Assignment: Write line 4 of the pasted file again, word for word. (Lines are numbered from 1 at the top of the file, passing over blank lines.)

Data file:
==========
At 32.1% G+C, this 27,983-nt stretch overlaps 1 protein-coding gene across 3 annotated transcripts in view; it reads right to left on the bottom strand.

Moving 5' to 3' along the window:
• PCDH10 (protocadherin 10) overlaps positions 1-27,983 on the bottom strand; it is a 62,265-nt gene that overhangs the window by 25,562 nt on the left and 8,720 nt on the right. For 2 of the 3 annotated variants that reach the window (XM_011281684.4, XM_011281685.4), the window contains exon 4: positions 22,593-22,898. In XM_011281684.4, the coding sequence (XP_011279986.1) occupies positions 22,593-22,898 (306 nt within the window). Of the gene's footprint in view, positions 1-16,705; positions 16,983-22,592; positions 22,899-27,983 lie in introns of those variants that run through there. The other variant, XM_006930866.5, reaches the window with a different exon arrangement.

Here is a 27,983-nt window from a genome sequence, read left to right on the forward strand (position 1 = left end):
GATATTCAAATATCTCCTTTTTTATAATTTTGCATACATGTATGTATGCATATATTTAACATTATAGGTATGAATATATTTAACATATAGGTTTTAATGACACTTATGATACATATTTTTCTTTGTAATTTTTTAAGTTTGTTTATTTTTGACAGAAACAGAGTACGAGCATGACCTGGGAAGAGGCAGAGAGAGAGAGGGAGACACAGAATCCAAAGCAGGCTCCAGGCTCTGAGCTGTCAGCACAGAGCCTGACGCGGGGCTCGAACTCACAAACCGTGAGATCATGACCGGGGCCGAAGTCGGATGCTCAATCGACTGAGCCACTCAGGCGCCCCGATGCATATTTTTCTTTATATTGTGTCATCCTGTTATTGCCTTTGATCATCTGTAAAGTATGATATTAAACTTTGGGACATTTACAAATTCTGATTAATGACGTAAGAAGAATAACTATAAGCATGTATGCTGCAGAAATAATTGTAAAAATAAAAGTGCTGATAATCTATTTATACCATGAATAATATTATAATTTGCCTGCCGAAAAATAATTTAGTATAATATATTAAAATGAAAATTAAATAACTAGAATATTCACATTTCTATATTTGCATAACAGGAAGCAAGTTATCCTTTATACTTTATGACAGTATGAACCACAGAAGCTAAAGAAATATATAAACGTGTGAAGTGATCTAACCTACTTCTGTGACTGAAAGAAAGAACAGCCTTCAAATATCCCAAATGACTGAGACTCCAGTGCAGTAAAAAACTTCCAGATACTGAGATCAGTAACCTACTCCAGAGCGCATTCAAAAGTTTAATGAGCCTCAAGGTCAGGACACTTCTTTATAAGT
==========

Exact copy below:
Here is a 27,983-nt window from a genome sequence, read left to right on the forward strand (position 1 = left end):